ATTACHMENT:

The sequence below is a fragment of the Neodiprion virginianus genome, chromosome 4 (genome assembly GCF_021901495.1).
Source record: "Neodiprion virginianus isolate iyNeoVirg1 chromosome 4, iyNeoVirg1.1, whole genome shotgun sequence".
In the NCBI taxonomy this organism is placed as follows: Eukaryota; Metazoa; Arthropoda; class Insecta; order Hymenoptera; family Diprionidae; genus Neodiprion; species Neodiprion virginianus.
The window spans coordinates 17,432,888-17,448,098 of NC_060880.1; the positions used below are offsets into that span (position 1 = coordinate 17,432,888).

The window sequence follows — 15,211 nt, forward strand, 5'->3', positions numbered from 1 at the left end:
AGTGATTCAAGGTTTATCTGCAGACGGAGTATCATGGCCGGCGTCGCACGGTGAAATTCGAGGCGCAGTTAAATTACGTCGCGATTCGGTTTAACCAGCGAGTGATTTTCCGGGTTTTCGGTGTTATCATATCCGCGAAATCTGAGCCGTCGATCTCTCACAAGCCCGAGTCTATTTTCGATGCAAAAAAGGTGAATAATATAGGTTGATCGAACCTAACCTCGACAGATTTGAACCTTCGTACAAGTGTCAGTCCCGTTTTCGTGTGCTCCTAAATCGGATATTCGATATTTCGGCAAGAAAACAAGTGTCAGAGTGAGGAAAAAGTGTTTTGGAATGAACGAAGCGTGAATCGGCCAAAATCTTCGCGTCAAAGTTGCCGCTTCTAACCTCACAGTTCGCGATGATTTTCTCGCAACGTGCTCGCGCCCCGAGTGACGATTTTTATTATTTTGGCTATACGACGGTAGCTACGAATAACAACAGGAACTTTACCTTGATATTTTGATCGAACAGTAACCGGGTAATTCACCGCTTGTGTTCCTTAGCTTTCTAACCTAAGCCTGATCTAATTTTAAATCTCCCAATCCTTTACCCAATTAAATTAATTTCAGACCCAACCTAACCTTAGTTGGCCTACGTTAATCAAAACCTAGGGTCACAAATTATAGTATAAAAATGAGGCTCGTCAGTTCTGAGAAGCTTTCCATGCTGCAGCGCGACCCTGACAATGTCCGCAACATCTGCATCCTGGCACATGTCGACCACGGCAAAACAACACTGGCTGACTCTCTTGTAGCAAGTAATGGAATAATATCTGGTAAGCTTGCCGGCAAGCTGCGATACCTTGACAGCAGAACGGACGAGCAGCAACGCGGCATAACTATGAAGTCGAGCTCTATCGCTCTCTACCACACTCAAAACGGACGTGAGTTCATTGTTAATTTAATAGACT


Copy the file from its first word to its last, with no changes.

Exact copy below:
The sequence below is a fragment of the Neodiprion virginianus genome, chromosome 4 (genome assembly GCF_021901495.1).
Source record: "Neodiprion virginianus isolate iyNeoVirg1 chromosome 4, iyNeoVirg1.1, whole genome shotgun sequence".
In the NCBI taxonomy this organism is placed as follows: Eukaryota; Metazoa; Arthropoda; class Insecta; order Hymenoptera; family Diprionidae; genus Neodiprion; species Neodiprion virginianus.
The window spans coordinates 17,432,888-17,448,098 of NC_060880.1; the positions used below are offsets into that span (position 1 = coordinate 17,432,888).

The window sequence follows — 15,211 nt, forward strand, 5'->3', positions numbered from 1 at the left end:
AGTGATTCAAGGTTTATCTGCAGACGGAGTATCATGGCCGGCGTCGCACGGTGAAATTCGAGGCGCAGTTAAATTACGTCGCGATTCGGTTTAACCAGCGAGTGATTTTCCGGGTTTTCGGTGTTATCATATCCGCGAAATCTGAGCCGTCGATCTCTCACAAGCCCGAGTCTATTTTCGATGCAAAAAAGGTGAATAATATAGGTTGATCGAACCTAACCTCGACAGATTTGAACCTTCGTACAAGTGTCAGTCCCGTTTTCGTGTGCTCCTAAATCGGATATTCGATATTTCGGCAAGAAAACAAGTGTCAGAGTGAGGAAAAAGTGTTTTGGAATGAACGAAGCGTGAATCGGCCAAAATCTTCGCGTCAAAGTTGCCGCTTCTAACCTCACAGTTCGCGATGATTTTCTCGCAACGTGCTCGCGCCCCGAGTGACGATTTTTATTATTTTGGCTATACGACGGTAGCTACGAATAACAACAGGAACTTTACCTTGATATTTTGATCGAACAGTAACCGGGTAATTCACCGCTTGTGTTCCTTAGCTTTCTAACCTAAGCCTGATCTAATTTTAAATCTCCCAATCCTTTACCCAATTAAATTAATTTCAGACCCAACCTAACCTTAGTTGGCCTACGTTAATCAAAACCTAGGGTCACAAATTATAGTATAAAAATGAGGCTCGTCAGTTCTGAGAAGCTTTCCATGCTGCAGCGCGACCCTGACAATGTCCGCAACATCTGCATCCTGGCACATGTCGACCACGGCAAAACAACACTGGCTGACTCTCTTGTAGCAAGTAATGGAATAATATCTGGTAAGCTTGCCGGCAAGCTGCGATACCTTGACAGCAGAACGGACGAGCAGCAACGCGGCATAACTATGAAGTCGAGCTCTATCGCTCTCTACCACACTCAAAACGGACGTGAGTTCATTGTTAATTTAATAGACT